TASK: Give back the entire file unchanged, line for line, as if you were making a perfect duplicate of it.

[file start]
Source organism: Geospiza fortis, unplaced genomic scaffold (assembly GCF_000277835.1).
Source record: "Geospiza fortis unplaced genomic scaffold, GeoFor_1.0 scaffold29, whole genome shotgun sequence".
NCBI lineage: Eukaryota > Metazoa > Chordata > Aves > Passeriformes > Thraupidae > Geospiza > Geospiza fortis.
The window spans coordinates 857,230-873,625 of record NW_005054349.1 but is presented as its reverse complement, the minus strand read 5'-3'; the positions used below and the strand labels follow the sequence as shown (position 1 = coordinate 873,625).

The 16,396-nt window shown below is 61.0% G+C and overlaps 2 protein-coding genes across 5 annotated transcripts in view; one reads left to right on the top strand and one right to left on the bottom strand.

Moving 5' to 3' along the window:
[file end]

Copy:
Source organism: Geospiza fortis, unplaced genomic scaffold (assembly GCF_000277835.1).
Source record: "Geospiza fortis unplaced genomic scaffold, GeoFor_1.0 scaffold29, whole genome shotgun sequence".
NCBI lineage: Eukaryota > Metazoa > Chordata > Aves > Passeriformes > Thraupidae > Geospiza > Geospiza fortis.
The window spans coordinates 857,230-873,625 of record NW_005054349.1 but is presented as its reverse complement, the minus strand read 5'-3'; the positions used below and the strand labels follow the sequence as shown (position 1 = coordinate 873,625).

The 16,396-nt window shown below is 61.0% G+C and overlaps 2 protein-coding genes across 5 annotated transcripts in view; one reads left to right on the top strand and one right to left on the bottom strand.

Moving 5' to 3' along the window: